Sorry to be the guy who farts at the party, but while it’s cool to dream and throw ideas out there, there are also harsh realities of running a business that makes and markets sewn goods. Making suggestions about things you’d like to see offered is totally cool, but holding your breath while you wait for your “ideal” pack to appear isn’t. My totally dorky advice is to try your hand at modding gear to your liking. I wasn’t thrilled with some of the features on my gear, so rather than wishing it was the way I wanted it, I bit the bullet and changed it to suit me. It certainly doesn’t look as nice as “professional” gear, but some of it is over 15 years old now and still going strong. And it has given me the tremendous satisfaction of coming up with an idea, and realizing it with my own hands.
- One of my biggest reasons for starting this thread is what I feel is a lack of innovation, creativity, and versatility with an eye on aesthetics (packs completely covered with MOLLE look like crap to me) by common manufacturers. Sure Kifaru packs are great, and versatile, but maybe I don't want such a militaristic look, or even have that philosophy of use. Also...I wouldn't totally mind adding pouches to a MOLLE pack...but the biggest issue is that often the best designed pouches range from $40-60 a piece. Throw on two pouches and you just doubled the price of your entire bag.
It’s that whole balancing act that is virtually impossible to get bang on. Bag makers would go completely insane if they had to get that balance of aesthetics, functionality, durability, price, etc. right for everyone. You may not like the look of PALS webbing, but it is still one of the most feasible ways to get packs set up to the individuals particular needs. And if you have it tweaked to such a degree that you know that is precisely what you need (all I want are those two water bottles on the sides) then you can always remove that webbing you don’t need. And yes, there is that issue of cost. But again, you can’t have everything. You can’t have a bag that looks good, and has all the features you want, and is durable, and doesn’t cost too much. You can get some of those qualities - but you can’t have all of them. Sorry. Harsh reality. People may not like my suggestion, but getting a bag that is most of the way to how you want it and modifying it the rest of the way, or having a bag made from scratch to your exact specs, are probably your best options.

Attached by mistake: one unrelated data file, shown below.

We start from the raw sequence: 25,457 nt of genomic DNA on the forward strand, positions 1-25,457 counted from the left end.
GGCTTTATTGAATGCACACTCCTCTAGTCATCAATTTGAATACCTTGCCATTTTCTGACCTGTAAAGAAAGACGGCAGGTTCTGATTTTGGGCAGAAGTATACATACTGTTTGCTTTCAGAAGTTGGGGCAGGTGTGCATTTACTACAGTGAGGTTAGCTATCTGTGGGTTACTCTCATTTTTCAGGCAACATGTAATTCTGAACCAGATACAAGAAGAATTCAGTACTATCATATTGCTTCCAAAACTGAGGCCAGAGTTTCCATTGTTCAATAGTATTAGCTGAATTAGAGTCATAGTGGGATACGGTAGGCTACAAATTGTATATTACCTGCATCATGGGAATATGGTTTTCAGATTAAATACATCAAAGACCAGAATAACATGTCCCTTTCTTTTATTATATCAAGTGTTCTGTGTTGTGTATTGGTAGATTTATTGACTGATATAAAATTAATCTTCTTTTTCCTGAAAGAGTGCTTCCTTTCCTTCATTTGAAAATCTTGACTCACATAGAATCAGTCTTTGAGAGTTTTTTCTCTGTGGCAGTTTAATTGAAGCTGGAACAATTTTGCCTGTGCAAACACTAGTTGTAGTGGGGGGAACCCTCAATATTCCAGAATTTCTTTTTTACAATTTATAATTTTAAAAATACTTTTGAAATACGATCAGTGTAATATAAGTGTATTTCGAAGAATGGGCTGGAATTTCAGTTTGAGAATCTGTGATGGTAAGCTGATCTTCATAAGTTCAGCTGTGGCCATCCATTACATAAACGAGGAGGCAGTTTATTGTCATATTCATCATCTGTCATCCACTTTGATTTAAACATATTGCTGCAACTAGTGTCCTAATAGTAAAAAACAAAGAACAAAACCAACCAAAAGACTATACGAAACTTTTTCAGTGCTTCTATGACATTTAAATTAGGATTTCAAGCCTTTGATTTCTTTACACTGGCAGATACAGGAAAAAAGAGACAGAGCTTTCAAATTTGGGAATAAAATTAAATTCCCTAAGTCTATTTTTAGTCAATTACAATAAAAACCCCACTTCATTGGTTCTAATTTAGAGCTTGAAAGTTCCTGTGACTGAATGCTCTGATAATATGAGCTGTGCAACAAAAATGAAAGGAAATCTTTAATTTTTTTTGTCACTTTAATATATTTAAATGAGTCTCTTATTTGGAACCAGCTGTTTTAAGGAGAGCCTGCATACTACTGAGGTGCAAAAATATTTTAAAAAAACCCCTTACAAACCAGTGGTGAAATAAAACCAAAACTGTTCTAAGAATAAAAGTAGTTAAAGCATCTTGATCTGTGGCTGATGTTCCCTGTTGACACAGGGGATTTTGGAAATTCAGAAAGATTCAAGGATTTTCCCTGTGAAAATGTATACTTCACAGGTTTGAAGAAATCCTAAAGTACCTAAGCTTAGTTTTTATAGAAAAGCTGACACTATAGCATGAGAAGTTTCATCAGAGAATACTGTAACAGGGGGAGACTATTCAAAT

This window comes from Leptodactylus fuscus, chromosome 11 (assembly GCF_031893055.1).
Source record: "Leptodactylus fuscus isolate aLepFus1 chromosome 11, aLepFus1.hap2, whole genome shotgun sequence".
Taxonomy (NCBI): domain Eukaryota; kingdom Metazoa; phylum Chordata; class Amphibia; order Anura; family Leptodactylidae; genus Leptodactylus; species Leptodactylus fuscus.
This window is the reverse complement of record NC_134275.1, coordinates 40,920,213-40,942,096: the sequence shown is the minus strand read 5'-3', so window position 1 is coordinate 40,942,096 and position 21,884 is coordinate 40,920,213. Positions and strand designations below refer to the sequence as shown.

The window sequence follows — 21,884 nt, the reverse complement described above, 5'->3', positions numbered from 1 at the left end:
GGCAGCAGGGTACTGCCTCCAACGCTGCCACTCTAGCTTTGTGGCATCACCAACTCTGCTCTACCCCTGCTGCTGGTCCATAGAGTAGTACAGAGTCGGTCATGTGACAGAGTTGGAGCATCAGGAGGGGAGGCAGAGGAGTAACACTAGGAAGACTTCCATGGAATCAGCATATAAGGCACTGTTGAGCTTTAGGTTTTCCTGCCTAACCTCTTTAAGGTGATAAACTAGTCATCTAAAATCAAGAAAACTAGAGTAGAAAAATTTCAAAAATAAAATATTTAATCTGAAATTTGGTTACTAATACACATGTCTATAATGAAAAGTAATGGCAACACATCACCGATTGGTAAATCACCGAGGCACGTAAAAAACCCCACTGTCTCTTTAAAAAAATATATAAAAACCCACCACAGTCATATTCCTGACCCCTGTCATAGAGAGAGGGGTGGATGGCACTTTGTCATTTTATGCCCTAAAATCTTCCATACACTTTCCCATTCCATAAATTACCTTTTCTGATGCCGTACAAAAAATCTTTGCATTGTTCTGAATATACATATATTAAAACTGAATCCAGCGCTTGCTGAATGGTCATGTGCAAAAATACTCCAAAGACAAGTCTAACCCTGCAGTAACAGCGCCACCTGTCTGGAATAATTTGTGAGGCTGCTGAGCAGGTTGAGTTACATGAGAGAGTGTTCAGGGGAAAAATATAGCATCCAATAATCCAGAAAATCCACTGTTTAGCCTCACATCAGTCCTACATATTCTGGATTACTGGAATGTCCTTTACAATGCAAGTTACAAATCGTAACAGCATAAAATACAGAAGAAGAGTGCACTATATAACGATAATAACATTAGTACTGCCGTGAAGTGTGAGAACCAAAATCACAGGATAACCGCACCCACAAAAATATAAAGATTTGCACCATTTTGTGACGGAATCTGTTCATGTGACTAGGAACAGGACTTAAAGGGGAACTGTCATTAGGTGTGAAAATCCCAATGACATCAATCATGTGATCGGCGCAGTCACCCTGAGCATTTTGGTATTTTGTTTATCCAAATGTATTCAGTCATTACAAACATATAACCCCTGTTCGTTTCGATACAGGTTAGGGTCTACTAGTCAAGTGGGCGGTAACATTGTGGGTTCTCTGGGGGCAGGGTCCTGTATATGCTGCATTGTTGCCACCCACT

I keep trying to stress this. Modifying gear is not nearly as difficult as people imagine it to be. Everything you see there, was done by hand. No, doing it that way is not fast. But as someone who spent 4 years commuting 4 hours a day to work on the train, I used the time as productively as I could.


  1. I'm really enjoying your blog. Your recommended links matches very closely to the bookmarks already in my browser. I'm interested in doing some DIY tactical things like the mods shown on your page, but I'm a little lost on where to start. For example, I did a search on "hand sewn bar tacks" but only got directions on how to sew button holes. Can you give a little advice on where or how to start? I really appreciate the links on buying raw materials.

    1. Thamk you.

      Bar tacks are pretty straightforward. Take some thread no longer than the span of your arms. Put a knot in one side. Leave the other side unknotted to give yourself an out if you get tangled up. If you have some webbing you'll see that there some subtle ridges in it across the 1" side. Just put a line of stitches across that using that ridge to keep them straight(ish). Go back and forth a few times. Then go back around that line. So if your initial line was say horizontal, the stitches that go around it are vertical. Just look at a picture of bar tacking.

      This photo should explain it.

      If you have any other questions ask away.